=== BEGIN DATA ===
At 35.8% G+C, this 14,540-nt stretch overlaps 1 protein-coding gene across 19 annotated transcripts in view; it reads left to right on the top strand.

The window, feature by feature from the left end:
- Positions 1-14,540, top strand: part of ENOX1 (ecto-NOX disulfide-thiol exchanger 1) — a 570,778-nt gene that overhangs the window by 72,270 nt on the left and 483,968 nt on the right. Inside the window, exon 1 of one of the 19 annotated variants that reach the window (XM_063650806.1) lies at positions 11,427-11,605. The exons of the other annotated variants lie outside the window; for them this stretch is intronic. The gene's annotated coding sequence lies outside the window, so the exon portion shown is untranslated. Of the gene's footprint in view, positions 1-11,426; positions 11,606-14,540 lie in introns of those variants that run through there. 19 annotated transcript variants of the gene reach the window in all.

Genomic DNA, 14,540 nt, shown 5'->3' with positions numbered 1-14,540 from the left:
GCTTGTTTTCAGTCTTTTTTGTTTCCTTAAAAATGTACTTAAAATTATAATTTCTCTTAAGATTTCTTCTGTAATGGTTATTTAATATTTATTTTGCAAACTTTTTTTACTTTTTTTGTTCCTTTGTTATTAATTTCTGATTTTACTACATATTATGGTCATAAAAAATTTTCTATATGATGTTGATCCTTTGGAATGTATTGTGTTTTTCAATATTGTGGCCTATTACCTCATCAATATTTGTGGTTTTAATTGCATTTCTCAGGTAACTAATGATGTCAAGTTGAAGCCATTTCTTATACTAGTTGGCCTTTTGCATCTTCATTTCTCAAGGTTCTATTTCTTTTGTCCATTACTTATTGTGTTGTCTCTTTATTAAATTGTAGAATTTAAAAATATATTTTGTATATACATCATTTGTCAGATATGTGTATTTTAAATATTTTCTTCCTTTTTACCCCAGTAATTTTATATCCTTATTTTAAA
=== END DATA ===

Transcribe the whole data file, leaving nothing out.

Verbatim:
At 35.8% G+C, this 14,540-nt stretch overlaps 1 protein-coding gene across 19 annotated transcripts in view; it reads left to right on the top strand.

The window, feature by feature from the left end:
- Positions 1-14,540, top strand: part of ENOX1 (ecto-NOX disulfide-thiol exchanger 1) — a 570,778-nt gene that overhangs the window by 72,270 nt on the left and 483,968 nt on the right. Inside the window, exon 1 of one of the 19 annotated variants that reach the window (XM_063650806.1) lies at positions 11,427-11,605. The exons of the other annotated variants lie outside the window; for them this stretch is intronic. The gene's annotated coding sequence lies outside the window, so the exon portion shown is untranslated. Of the gene's footprint in view, positions 1-11,426; positions 11,606-14,540 lie in introns of those variants that run through there. 19 annotated transcript variants of the gene reach the window in all.

Genomic DNA, 14,540 nt, shown 5'->3' with positions numbered 1-14,540 from the left:
GCTTGTTTTCAGTCTTTTTTGTTTCCTTAAAAATGTACTTAAAATTATAATTTCTCTTAAGATTTCTTCTGTAATGGTTATTTAATATTTATTTTGCAAACTTTTTTTACTTTTTTTGTTCCTTTGTTATTAATTTCTGATTTTACTACATATTATGGTCATAAAAAATTTTCTATATGATGTTGATCCTTTGGAATGTATTGTGTTTTTCAATATTGTGGCCTATTACCTCATCAATATTTGTGGTTTTAATTGCATTTCTCAGGTAACTAATGATGTCAAGTTGAAGCCATTTCTTATACTAGTTGGCCTTTTGCATCTTCATTTCTCAAGGTTCTATTTCTTTTGTCCATTACTTATTGTGTTGTCTCTTTATTAAATTGTAGAATTTAAAAATATATTTTGTATATACATCATTTGTCAGATATGTGTATTTTAAATATTTTCTTCCTTTTTACCCCAGTAATTTTATATCCTTATTTTAAA